Chrome is now officially No. 1, according to Web tracker Net Market Share, as Microsoft's IE continues to lose traction.
With a juicy logo, the new social app has everyone talking. Bridget Carey gives a well-rounded report on Peach, along with news about Microsoft's Internet Explorer and Apple's iOS 9.3.
Microsoft is killing support for those older browsers as of January 12. Your alternatives include upgrading to IE 11, switching to a rival browser or jumping to Windows 10 to get the Edge browser.
Edge has Start menu pinning built in, but that doesn't mean you can't do the same thing from Chrome or Firefox.
The alliance, which includes Microsoft, Google, Amazon and Netflix, pledges to build next-generation video technology -- and offer it for free.
Google's desktop browser owns more than a quarter of all Web traffic, according to the latest stats from Web tracker Net Applications.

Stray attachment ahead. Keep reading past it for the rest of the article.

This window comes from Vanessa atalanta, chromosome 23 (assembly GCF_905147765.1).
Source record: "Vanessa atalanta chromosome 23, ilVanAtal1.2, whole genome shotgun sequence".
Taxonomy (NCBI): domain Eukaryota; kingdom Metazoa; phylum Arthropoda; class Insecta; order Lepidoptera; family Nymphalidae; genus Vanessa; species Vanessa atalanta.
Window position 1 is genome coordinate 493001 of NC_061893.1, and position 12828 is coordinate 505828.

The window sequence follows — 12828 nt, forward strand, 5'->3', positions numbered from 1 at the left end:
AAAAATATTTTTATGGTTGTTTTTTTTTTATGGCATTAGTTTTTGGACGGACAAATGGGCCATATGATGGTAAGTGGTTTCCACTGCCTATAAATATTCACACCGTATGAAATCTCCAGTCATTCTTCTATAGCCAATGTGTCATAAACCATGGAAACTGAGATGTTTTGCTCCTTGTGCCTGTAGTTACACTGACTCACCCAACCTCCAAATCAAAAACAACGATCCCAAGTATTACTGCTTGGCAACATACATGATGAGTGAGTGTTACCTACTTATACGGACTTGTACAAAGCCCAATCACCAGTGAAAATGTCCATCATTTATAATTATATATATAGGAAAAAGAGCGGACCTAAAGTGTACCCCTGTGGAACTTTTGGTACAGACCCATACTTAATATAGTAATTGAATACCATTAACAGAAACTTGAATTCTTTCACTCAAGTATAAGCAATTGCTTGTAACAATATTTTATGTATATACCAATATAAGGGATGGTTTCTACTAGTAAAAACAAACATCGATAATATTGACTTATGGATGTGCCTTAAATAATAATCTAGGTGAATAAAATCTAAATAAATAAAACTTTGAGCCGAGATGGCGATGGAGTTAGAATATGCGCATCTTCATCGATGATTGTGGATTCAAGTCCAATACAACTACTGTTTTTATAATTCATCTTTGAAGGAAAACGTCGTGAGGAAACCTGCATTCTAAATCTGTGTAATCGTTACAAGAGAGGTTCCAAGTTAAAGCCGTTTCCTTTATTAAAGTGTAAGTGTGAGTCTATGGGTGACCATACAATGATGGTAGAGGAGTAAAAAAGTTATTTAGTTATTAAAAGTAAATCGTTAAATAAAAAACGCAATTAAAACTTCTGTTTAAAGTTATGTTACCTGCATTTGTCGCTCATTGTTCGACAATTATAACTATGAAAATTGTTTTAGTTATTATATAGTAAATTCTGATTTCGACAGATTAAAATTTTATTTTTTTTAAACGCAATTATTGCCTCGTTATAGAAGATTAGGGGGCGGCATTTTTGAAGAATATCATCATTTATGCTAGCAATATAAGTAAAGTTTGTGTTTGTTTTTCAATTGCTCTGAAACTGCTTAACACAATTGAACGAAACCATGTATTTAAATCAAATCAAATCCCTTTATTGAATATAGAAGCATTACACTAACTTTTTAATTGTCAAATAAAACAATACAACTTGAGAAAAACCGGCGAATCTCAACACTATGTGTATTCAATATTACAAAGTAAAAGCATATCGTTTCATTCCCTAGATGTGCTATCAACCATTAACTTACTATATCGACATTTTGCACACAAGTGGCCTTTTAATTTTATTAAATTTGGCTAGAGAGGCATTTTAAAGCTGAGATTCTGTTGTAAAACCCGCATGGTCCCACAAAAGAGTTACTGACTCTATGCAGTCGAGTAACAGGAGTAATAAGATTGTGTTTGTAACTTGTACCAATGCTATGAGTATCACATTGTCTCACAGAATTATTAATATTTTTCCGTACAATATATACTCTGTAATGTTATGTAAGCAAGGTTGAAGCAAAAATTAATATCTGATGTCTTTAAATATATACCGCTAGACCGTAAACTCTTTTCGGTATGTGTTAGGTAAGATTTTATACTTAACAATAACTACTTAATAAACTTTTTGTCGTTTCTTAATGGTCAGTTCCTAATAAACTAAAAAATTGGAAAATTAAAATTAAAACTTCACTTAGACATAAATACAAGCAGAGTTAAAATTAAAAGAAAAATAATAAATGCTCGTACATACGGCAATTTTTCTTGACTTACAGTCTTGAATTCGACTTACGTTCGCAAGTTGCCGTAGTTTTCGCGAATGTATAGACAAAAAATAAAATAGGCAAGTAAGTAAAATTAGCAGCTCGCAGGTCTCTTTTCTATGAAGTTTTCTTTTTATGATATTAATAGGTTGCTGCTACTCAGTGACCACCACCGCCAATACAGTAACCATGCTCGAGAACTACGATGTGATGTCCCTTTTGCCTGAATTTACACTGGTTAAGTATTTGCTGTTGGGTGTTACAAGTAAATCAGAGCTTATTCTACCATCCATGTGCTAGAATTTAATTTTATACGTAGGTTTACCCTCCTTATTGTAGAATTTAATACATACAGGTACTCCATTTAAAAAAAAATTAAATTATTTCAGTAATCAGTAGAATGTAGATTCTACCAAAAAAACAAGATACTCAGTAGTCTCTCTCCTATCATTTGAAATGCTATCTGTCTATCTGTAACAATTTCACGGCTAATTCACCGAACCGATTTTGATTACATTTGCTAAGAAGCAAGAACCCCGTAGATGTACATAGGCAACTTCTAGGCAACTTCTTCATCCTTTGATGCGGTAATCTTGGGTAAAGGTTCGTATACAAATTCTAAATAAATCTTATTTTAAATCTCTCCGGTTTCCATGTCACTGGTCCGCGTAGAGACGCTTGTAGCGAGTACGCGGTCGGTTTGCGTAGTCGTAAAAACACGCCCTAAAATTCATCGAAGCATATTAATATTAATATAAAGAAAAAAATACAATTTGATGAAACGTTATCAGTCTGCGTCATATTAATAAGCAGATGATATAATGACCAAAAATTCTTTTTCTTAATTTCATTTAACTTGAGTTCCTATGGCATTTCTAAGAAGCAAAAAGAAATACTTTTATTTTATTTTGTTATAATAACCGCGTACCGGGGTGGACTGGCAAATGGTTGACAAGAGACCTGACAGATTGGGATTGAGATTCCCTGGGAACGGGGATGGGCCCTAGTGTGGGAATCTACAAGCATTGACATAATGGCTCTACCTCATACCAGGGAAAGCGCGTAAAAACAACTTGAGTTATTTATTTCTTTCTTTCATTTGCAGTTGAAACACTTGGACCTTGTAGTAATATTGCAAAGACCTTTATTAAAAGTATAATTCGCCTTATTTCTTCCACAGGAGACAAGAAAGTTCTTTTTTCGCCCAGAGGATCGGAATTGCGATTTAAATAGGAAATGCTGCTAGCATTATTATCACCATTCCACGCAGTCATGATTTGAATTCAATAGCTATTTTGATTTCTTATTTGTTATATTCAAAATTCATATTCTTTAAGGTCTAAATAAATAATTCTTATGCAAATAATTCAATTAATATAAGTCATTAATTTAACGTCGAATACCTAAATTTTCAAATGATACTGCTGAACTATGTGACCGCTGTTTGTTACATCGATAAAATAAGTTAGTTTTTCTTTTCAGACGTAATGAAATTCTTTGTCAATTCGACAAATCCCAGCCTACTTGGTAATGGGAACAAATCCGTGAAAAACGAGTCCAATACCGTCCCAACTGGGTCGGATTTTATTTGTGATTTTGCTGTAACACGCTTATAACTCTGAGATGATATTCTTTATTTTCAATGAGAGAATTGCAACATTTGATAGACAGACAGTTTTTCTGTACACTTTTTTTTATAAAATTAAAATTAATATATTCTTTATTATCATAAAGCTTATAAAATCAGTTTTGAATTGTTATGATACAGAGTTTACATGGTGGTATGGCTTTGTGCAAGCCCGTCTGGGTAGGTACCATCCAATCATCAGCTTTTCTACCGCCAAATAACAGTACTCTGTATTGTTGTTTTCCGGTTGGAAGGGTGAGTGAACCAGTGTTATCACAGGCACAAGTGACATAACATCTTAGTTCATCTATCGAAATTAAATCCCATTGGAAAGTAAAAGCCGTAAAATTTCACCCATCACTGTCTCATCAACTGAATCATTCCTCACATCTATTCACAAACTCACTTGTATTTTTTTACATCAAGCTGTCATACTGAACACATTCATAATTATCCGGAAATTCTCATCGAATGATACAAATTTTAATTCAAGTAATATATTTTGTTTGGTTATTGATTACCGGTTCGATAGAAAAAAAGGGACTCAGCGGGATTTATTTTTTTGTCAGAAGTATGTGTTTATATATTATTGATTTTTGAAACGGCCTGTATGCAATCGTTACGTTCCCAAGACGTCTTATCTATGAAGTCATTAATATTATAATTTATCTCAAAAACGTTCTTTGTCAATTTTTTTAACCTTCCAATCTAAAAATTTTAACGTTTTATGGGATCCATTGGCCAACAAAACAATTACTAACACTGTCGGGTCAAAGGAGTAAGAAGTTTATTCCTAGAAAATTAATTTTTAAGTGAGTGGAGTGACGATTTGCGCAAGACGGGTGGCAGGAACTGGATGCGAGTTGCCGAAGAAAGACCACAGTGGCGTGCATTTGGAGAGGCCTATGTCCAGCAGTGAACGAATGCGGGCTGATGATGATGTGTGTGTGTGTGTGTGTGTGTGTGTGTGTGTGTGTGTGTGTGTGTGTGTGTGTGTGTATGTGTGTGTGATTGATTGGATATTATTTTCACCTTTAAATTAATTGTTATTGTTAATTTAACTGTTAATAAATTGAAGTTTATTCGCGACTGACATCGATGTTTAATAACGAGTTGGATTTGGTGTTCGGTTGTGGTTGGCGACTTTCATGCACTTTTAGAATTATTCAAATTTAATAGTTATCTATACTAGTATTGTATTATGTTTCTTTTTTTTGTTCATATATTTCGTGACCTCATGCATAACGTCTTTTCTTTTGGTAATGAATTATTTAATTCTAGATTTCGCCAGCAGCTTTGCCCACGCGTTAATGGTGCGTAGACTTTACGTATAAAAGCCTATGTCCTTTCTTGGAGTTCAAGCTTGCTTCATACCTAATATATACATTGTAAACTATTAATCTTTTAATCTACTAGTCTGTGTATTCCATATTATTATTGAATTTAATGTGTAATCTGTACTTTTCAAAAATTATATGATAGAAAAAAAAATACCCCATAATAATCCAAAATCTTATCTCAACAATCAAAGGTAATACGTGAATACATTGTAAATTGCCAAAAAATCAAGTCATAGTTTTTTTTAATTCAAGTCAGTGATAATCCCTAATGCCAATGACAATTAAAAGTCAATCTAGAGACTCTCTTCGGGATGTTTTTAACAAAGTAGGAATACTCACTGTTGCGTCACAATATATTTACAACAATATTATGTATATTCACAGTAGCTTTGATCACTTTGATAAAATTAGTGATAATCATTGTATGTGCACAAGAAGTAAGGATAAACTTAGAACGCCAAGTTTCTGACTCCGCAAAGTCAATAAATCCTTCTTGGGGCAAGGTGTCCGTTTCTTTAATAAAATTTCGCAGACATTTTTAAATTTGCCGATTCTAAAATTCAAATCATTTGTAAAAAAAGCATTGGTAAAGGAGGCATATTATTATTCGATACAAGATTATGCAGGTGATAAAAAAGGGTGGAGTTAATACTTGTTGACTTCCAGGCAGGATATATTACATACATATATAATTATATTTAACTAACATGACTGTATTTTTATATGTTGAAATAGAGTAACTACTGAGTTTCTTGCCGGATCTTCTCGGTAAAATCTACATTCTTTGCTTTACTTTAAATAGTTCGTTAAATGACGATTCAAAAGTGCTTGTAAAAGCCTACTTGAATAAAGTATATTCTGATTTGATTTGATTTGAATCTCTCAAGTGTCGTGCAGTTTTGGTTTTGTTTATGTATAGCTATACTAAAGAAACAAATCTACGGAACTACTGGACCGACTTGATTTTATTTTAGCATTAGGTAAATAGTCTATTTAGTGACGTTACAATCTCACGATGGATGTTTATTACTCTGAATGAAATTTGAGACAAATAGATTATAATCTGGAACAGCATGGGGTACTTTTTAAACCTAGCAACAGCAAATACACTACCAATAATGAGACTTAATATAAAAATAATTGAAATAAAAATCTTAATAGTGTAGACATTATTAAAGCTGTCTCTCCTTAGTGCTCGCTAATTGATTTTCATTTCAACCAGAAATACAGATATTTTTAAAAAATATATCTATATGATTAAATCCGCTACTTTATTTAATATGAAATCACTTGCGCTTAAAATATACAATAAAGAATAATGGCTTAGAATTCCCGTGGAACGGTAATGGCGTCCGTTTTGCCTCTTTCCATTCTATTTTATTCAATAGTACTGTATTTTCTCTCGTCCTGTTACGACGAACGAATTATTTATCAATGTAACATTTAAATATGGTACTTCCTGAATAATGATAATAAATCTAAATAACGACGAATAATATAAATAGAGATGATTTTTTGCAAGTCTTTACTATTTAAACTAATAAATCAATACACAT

An unusually broad tie-up of browser makers is working on faster Web performance using new technology that bridges a years-old divide in the browser world.
The company's new browser will be liberated from ActiveX and other old technologies. That should make Edge more competitive -- and help the Web itself move into the future.
Windows 10 gets a new default Web browser, Microsoft shows off more details of the HoloLens, and the Secret app shuts down.
Responding to pressure from programmers, Google has warmed up to a Microsoft technology that lets mice and touchscreens get along on the Web -- a technology Apple rejected.
A partnership advances Adobe's technology ideas while making Microsoft's Project Spartan more competitive. For the rest of us, expect a more graphically rich Web.
Want to see the future of car technology?
Brian Cooley found it for you at CES 2017 in Las Vegas and the North American International Auto Show in Detroit.